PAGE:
The Butterfly Bridge – Crossing the Generations

Introduction

The research project called ‘The Butterfly Bridge – Crossing the Generations’ focused on the area surrounding the Butterfly Bridge, old Winlaton Mill, Crowley’s Iron Works and the Derwenthaugh Coke Works. Supported by The National Lottery, with additional support from Gateshead Council, and with the help of local people, a fantastic resource has been created that tells the story of the area and the work that went on there. Now a picturesque beauty spot, the area surrounding the historic Butterfly Bridge in the lower Derwent Valley was once the home of a huge iron forging industry that predated the industrial revolution. Later in the 20th century the area was the site of an important coke works which was in continuous production for 56 years.

Victorian times – Butterfly Bridge

The Butterfly Bridge’s iconic local reputation is based partly upon on its name, indicating the highly regarded environmental status of the lower Derwent Valley since Victorian times. The bridge is named because of the rich wildlife of the Derwent Valley; a haunt of Victorian naturalists and in particular, butterfly collectors. The great flood of 2008 destroyed the bridge and the central stone pier built in 1842 by local ‘strongman’ and stonemason John English better known a ‘Lang Jack’. The present bridge was constructed in 2011.

Crowley’s Iron works and Old Winlaton Mill (the village that moved)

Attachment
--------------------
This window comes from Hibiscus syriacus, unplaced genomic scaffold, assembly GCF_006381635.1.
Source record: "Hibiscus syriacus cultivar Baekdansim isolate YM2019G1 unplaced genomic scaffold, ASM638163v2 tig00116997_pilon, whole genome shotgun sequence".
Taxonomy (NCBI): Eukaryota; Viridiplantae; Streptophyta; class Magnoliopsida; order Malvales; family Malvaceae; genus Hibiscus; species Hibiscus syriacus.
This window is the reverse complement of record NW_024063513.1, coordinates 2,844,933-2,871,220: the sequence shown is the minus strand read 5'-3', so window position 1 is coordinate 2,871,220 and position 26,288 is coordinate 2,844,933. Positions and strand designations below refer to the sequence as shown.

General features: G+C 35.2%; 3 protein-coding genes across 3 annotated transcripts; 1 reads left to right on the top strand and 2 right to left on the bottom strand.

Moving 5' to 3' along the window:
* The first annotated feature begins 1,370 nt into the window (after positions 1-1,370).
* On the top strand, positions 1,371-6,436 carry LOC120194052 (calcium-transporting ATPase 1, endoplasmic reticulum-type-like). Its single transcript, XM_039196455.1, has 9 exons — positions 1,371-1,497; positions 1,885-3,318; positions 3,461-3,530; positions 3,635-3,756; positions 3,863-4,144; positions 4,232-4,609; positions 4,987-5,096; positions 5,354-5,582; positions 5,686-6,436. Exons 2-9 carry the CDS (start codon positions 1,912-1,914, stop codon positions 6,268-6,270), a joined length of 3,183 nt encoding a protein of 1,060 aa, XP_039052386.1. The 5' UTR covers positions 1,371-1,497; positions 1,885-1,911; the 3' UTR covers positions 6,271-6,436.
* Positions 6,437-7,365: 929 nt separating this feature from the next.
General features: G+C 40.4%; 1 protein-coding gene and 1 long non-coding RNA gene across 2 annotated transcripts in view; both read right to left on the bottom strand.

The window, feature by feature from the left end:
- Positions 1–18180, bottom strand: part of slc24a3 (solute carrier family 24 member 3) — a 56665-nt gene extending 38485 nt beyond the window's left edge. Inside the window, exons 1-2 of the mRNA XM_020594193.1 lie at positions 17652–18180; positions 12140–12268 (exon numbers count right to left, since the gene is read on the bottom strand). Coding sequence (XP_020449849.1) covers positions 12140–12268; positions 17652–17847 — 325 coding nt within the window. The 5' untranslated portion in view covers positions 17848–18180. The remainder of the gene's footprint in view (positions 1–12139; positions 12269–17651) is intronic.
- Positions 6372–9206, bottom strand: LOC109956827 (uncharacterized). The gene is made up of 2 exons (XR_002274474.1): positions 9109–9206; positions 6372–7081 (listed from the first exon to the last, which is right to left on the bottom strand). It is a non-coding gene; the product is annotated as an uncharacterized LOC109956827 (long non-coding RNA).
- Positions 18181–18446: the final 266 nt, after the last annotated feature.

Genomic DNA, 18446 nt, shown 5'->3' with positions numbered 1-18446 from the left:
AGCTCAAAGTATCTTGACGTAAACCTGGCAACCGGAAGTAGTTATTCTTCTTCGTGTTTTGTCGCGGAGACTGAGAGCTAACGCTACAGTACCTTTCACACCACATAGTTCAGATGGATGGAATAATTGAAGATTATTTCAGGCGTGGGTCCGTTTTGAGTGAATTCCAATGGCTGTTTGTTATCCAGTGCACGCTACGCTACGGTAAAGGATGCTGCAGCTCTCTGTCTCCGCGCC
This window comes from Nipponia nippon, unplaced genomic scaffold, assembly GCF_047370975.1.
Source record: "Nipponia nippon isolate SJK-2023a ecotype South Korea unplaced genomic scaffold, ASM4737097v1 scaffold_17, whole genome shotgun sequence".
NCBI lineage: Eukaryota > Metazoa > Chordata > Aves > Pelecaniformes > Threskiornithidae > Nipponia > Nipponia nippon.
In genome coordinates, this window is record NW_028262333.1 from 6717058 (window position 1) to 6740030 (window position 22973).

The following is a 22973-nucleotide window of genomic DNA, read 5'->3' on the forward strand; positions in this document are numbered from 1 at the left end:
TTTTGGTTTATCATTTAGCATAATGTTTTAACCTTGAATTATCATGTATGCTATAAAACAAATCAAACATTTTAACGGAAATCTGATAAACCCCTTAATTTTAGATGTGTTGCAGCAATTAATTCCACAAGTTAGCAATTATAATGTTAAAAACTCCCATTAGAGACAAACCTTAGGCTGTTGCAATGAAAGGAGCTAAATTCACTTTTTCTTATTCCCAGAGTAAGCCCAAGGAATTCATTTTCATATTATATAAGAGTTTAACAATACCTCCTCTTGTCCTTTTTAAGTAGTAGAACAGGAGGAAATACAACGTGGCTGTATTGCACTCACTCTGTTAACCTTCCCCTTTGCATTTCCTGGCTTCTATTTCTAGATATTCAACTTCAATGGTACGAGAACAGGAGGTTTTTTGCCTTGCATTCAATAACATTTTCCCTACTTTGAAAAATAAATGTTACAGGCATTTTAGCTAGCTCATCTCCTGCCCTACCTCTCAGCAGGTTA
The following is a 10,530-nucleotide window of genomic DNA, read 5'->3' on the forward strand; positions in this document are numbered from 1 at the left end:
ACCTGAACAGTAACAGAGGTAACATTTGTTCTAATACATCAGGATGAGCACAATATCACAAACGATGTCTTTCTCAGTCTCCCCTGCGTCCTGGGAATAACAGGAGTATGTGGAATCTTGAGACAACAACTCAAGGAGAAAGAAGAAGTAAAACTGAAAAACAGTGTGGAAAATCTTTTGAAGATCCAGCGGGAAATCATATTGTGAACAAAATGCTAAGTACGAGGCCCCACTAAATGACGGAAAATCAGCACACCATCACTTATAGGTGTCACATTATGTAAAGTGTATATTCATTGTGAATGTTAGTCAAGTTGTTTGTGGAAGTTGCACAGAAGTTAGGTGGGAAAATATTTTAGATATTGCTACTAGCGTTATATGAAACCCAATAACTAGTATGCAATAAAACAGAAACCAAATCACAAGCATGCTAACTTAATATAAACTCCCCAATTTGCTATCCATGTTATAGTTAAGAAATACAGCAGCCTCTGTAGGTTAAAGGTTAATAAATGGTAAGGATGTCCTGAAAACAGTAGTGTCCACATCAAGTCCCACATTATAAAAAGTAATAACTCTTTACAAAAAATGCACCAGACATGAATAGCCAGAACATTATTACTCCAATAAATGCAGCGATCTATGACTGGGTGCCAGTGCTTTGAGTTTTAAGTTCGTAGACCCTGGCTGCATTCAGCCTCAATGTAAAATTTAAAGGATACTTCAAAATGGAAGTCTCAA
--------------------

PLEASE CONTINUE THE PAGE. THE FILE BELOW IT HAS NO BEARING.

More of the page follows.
By the late 17th century, Crowley, from a Quaker family of forgers and blacksmiths, had established a number of forges in other parts of the country, including one at Sunderland. In 1690, he relocated to Winlaton, establishing workshops and his northern headquarters there. This was followed by a further move when in 1691 he established what was to become his most famous works at Winlaton Mill. At the time, a hamlet of six or seven dwellings with a disused corn/fulling mill occupied the site which became dominated by the substantial buildings housing the machinery and the dams and sluices delivering water power. The remains of some of the structures can be seen a little way up river, particularly the high dam. The picturesque 18th century village continued in occupation until 1937, it had been condemned in 1933, but a few of them were still occupied into the 1950. The majority of the inhabitants, many of them by then employed in the Derwenthaugh Coke Works, were relocated to the new village of Winlaton Mill, giving rise to the lore ‘the village that moved’.

Derwenthaugh Coke Works

Through much of the 20th century, the Derwenthaugh Coke Works dominated the lower Derwent Valley’s landscape, producing coke, a fuel derived from coal, mainly used in blast furnaces making steel. The site, developed by the Consett Iron Company, about three quarters of a mile downstream of the Butterfly Bridge. The planning for the construction of the works started in 1927, and a ‘state of the art’ plant was ordered from a German manufacturer who supplied this and many of the technicians to build and commission it by 1929. Coke produced from these works were internationally marketed as ‘Consett Coke Nuts’. The plant was closed in 1985.